The findings presented in this article report on the implementation of the AT-Info-Map app. While the app developers and authors strived to implement ethical and sound methodological processes during monitoring, some limitations are evident. Focus group participants were conveniently sampled rather than purposively. Data were collected from several facilitators by persons who were SAFOD employees, with different professional backgrounds. These factors could have led to bias in findings as a convenient sample negatively impacts credibility of findings and participants might have been aware of SAFOD’s involvement with the app, and thus less willing to share negative experiences or thoughts. Including different facilitators could have led to a variety in the quality of data between countries, and with that an unequal representation of countries in the narrative examples. Although data from South Africa had to be excluded, the transcripts from South Africa showed no different themes to those identified in the other countries. However, by giving country branches of SAFOD control over the data collection process in their respective countries, they were affirmed and skills were developed among their members.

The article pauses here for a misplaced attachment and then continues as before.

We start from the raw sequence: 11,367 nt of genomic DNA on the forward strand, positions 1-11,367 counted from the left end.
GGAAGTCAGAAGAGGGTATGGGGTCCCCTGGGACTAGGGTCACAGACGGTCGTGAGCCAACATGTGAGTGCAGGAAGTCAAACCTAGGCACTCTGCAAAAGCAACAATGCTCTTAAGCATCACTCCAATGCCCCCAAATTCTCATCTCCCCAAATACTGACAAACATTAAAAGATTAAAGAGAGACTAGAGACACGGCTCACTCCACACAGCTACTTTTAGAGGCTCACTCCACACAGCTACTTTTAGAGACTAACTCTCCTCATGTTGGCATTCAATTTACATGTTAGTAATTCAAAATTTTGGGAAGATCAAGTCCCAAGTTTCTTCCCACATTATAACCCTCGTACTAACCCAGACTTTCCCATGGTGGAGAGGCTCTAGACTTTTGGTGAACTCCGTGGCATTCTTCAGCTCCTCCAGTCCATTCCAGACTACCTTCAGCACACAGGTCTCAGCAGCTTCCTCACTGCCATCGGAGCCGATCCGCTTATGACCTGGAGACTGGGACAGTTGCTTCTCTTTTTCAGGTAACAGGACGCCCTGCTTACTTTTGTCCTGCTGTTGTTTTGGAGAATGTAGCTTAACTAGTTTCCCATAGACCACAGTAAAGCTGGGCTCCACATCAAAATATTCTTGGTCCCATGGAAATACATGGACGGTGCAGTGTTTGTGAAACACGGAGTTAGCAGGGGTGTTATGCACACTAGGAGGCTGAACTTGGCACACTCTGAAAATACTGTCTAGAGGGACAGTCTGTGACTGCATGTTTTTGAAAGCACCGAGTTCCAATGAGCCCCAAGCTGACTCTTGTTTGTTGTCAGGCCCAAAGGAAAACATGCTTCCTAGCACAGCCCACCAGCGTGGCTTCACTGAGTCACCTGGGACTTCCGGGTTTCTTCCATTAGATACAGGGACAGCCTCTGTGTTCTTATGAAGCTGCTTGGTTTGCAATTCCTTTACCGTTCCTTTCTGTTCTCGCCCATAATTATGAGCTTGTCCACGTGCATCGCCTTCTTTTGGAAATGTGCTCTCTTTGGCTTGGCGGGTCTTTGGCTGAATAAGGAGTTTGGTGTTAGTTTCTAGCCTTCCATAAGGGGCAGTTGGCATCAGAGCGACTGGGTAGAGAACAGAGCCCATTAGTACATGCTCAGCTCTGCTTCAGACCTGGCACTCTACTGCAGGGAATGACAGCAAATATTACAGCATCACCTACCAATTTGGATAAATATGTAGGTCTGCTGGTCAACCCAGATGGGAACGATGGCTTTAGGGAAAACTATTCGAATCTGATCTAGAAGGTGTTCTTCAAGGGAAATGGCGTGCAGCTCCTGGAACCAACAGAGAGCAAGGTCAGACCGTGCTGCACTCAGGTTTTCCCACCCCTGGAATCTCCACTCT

Conclusion and way forward

The information on AT as presented on the app is only a partial solution to AT access in southern Africa, even if all technical problems were addressed. Lack of policy and poor policy implementation, lack of AT awareness, supply chain challenges, lack of trained service providers and lack of money all hamper access to AT in the setting. At the same time, as the first attempt to map availability of AT across 10 countries it is an important step in the right direction. Looking forward, participants encouraged SAFOD to sustain the AT-Info-Map data, continually improve the app and ensure that data are accurate and up-to-date, a task that might not be possible without government support.